My last walker/writer comparison is a new visitor to the gym. She generated a lot of attention recently, looking like she’d stepped off the pages of Runner’s Monthly. She wore cool clothes, expensive running shoes, and a fancy watch that measured her heart rate, cardiac output, calorie burn, and oxygen levels. She hit the track at a fast clip but left twenty minutes later, exhausted and shaking her head. “I quit,” she muttered. “I don’t want to do this anymore. It’s too hard.”

The writer equivalent of Miss Runner’s Monthly buys all the right stuff, attends a writers conference or critique group meeting, and wins a contest or two, but because she doesn’t consistently show up, she doesn’t succeed. 

Pat, Betty, Margie, Mert, and Sidney are inspiring examples of people who set goals and worked toward them—in their own way and at their own pace. Miss Runner’s Monthly reinforced what I suspected—the only way to fail is to quit. 

Where are you on your writing journey? Gaining ground after a setback? Slowly making progress? Paired with a buddy, or zipping long? 

Regardless of what goes on around you, set your eyes on your goal and keep writing. Don’t compare yourself to others. Recognize that Christian publishing is a team effort. When one writer wins, we all win. We’re members of the same team striving to reach the prize—together. And what a prize it will be.

The apostle Paul, one of the greatest writers of all time, summed it up this way: “Not that I have already obtained all this, or have already arrived at my goal, but I press on to take hold of that for which Christ Jesus took hold of me. Brothers and sisters, I do not consider myself yet to have taken hold of it. But one thing I do: Forgetting what is behind and straining toward what is ahead, I press on toward the goal to win the prize for which God has called me heavenward in Christ Jesus” (Philippians 3:12-15).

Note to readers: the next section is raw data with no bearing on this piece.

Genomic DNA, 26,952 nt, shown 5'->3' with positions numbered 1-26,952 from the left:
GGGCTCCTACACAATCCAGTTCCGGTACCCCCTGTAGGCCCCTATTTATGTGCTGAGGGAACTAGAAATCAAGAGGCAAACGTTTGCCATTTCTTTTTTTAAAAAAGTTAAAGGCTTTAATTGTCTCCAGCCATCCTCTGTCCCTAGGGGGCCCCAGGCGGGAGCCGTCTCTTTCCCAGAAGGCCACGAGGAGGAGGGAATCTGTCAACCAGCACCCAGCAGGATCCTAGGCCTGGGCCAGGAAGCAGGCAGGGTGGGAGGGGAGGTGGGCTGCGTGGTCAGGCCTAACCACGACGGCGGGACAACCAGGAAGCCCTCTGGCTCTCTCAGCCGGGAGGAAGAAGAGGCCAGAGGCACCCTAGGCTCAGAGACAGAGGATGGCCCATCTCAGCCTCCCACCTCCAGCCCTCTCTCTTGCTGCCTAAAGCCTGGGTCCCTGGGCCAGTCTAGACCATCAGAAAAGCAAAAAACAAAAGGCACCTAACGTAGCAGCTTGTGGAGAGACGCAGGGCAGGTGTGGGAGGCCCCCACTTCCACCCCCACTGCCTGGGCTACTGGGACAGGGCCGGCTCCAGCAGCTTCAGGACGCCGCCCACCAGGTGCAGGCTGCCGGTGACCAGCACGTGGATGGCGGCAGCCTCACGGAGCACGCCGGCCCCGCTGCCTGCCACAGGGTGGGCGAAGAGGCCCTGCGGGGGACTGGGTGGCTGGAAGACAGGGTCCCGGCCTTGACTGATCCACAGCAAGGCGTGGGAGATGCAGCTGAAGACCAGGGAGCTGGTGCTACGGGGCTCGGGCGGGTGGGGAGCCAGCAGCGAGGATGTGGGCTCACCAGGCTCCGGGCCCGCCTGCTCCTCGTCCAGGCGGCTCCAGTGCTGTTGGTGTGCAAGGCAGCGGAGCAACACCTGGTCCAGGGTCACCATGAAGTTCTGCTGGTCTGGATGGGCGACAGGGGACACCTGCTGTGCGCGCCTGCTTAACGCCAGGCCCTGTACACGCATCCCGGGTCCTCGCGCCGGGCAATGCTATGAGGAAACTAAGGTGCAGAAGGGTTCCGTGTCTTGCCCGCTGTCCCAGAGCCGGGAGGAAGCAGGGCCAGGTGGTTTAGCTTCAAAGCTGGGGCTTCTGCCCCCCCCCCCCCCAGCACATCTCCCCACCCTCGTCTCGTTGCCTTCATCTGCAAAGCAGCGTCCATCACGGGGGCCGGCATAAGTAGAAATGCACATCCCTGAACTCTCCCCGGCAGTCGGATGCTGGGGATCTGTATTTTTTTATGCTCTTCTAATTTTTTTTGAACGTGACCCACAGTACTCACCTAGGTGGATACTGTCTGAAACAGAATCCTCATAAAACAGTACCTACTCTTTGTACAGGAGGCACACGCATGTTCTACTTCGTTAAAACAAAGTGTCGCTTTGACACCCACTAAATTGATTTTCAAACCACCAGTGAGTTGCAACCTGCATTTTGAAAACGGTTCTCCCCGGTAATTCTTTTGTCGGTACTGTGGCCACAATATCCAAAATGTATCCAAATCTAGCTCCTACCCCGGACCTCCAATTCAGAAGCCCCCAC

Writers ready? On your mark, get set, WRITE!


Lori Hatcher is the editor of Reach Out, Columbia magazine and the author of several devotional books, including Hungry for God … Starving for Time, Five-Minute Devotions for Busy Women , the 2016 Christian Small Publisher Book of the Year. Her most recent book, Refresh Your Faith – Uncommon Devotions from Every Book of the Bible releases in the spring of 2020 with Our Daily Bread Publishing. A blogger, writing instructor, and inspirational speaker, Lori’s goal is to help busy women connect with God in the craziness of everyday life. You’ll find her pondering the marvelous and the mundane on her blog, Hungry for God. . . Starving for Time . Connect with her on Facebook, Twitter (@LoriHatcher2), or Pinterest (Hungry for God).


  1. What a fun and informative post.
    It is amazing the small things you notice when you pay attention. And so much wisdom from observing human nature in a race track.
    Great post, Lori.

  2. Thank you, Ingmar. May God richly bless your writing journey in this new year!

  3. An adage that's seen me through many trials and challenges in this life my friend; "Quitters never win, and Winners never quit." Thanks for this gentle reminder of how this also applies to my writing career. God's blessings Ms. Lori.

    1. Yes, Sir, there's only one way to fail. And, by golly, we're not quitting! May God be glorified through your writing this year, J.D.

  4. I particularly relate to the friend who used age as an excuse. With my 70th birthday looming I ask myself a different question: Is this the best use of my remaining time for God?

    1. I love that, Pam. The older I get, the more conscious I become of my mortality. May we make make every day count for His glory!

  5. Thank you for this, Lori. I was SO blessed. I relate to those people on the walking track so much, and particularly enjoyed your application of the Philippians passage to writing. Onward and upward! Thanks again!